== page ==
Toy Spaniel.

Weight: Not exceeding 10 lbs.

The color of this dog varies with his breed, there being four varieties: A. The King Charles; B. Tri-color, or Prince Charles; C. Ruby; D. Blenheim.

The King Charles

The King Charles is a rich glossy black, with deep tan spots over the eyes and on the cheeks.

The Tri-Color Or Prince Charles

The Tri-Color Or Prince Charles should have the tan of the King Charles with markings like the Blenheim in black instead of red, on a pearly white ground, the ears and under the tail should be lined with tan, and he has no "spot."

The Ruby

The Ruby is a rich chestnut red and a few white hairs intermixed on his chest carries great weight against him, as they do on the chest of the King Charles.

The Blenheim

The Blenheim must on no account be whole colored, but should have a ground of pure pearly white, with bright, rich chestnut or Ruby markings, evenly distributed in large patches, and should have a spot on the forehead.

Strictly speaking this breed might, with some justice, be classed with the Spanish breeds, as unquestionably the King Charles Spaniel originally hailed from that country, but since the early part of the seventeenth century certain families of the English nobility have affected him and it is equally true to assign the production of the other three varieties to their influence and breeding operations.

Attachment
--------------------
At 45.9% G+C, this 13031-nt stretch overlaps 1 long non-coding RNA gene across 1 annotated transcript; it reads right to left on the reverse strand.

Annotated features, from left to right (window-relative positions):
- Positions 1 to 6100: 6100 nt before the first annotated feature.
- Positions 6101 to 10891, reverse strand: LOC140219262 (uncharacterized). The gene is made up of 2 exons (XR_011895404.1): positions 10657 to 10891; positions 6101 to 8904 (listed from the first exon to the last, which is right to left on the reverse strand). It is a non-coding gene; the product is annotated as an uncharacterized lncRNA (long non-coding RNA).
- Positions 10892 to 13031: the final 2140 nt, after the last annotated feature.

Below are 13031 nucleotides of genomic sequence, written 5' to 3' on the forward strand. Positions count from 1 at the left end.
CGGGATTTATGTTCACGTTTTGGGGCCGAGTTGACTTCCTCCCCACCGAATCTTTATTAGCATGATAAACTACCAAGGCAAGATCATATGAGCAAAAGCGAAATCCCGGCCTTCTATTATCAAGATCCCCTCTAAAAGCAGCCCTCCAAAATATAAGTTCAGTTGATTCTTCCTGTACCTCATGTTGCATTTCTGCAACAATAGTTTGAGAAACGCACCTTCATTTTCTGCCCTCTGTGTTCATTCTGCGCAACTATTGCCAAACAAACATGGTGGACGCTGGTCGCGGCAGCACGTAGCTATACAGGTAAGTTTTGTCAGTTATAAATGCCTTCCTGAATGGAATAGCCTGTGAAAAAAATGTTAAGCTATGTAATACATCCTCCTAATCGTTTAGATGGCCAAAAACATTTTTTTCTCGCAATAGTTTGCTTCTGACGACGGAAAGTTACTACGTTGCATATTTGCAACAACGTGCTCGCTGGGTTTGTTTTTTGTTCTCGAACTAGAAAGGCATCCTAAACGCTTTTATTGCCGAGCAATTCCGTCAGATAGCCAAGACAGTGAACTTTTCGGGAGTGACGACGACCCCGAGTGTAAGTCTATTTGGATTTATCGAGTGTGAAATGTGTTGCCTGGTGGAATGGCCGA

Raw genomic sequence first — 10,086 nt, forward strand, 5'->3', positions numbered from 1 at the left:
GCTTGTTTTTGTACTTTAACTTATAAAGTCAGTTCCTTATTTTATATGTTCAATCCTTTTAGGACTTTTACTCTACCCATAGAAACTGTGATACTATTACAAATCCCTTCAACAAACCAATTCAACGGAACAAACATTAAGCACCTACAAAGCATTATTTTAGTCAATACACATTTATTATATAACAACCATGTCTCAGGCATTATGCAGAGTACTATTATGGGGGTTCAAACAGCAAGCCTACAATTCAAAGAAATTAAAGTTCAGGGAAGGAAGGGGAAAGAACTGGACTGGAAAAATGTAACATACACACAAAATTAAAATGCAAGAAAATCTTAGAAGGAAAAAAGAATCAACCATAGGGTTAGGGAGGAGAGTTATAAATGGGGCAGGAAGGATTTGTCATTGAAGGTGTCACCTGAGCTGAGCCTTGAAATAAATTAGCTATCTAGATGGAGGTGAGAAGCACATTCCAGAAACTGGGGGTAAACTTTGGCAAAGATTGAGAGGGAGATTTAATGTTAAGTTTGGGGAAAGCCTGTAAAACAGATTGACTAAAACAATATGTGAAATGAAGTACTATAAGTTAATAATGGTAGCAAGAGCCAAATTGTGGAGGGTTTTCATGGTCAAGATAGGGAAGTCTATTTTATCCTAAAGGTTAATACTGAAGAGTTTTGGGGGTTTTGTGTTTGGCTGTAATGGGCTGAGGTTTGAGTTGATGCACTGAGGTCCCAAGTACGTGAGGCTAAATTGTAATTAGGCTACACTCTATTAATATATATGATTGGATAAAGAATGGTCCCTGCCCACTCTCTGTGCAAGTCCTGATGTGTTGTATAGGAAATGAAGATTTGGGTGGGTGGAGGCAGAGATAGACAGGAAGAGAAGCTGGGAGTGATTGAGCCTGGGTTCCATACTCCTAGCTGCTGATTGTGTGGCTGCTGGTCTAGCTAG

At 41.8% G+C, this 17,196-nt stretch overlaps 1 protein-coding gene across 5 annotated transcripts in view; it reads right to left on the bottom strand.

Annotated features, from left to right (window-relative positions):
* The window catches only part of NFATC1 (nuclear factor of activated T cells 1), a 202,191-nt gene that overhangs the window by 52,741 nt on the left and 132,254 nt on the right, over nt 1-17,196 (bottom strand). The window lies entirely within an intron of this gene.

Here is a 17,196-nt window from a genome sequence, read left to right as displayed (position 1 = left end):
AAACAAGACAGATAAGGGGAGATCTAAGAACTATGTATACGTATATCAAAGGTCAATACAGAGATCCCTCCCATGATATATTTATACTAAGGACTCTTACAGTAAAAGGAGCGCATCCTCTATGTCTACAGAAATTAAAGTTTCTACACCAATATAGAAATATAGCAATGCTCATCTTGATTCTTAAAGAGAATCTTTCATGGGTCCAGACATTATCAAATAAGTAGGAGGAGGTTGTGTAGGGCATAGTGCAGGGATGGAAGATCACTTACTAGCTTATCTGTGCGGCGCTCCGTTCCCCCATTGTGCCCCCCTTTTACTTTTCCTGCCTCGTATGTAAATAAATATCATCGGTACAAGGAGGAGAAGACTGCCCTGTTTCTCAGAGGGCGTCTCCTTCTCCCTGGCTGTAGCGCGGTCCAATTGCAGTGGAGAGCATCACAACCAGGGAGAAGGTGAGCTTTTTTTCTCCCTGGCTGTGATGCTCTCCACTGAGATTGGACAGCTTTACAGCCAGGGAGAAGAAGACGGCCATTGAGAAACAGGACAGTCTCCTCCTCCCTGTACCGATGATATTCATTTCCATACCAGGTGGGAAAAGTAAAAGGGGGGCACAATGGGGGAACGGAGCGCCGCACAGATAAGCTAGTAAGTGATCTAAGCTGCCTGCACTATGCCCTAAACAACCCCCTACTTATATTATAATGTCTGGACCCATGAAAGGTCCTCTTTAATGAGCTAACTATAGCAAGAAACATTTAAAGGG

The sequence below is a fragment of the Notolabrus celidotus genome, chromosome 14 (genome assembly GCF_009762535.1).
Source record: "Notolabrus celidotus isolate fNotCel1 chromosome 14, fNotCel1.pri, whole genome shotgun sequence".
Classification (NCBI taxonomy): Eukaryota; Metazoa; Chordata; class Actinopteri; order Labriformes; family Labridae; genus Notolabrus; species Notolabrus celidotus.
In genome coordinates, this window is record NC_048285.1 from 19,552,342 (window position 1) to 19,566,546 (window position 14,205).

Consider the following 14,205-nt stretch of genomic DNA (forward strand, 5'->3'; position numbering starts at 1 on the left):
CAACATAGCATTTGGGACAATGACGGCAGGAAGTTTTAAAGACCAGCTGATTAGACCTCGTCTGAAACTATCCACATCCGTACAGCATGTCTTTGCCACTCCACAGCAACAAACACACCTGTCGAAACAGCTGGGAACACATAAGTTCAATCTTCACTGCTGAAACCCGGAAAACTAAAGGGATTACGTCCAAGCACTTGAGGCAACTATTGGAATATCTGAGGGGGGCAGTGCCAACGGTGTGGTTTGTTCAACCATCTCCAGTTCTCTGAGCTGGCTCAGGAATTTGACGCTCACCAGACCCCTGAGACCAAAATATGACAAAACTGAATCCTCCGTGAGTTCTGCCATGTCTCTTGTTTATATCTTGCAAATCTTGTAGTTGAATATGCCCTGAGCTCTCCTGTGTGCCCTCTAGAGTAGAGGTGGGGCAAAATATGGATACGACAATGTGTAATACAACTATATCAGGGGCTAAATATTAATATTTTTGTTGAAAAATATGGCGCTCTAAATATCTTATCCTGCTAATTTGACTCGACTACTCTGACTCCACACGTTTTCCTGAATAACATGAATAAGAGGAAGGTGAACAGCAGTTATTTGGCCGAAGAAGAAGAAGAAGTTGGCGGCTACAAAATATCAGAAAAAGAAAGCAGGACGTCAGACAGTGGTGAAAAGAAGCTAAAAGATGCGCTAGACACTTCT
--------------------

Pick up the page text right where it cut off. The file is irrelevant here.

The King Charles's compactness of shape almost rivals that of the Pug. He has a broad back and wide chest. The head is well domed, and in good specimens is semi-globular, and the skull should project over the eyes, so as to nearly meet the upturned nose. The eyes are se wide apart, are large and dark, with enormous pupils. The stop is well marked, some good specimens exhibiting a hollow. The nose is short and well turned up and should be both deep and wide with open nostrils. The ears must be long so as to almost touch the ground, are set low on the head, and be heavily feathered. The coat is long, silky, soft and wavy, but not curly. In the Blenheim there should be a profuse mane. The feathering should be well displayed on the ears and feet, and on the King Charles the feathering is very long and profuse. The feathering on the tail (which is cut to the length of three or four inches) should be silky, forming a marked "flag" of a square shape, and must not be carried above the level of the back.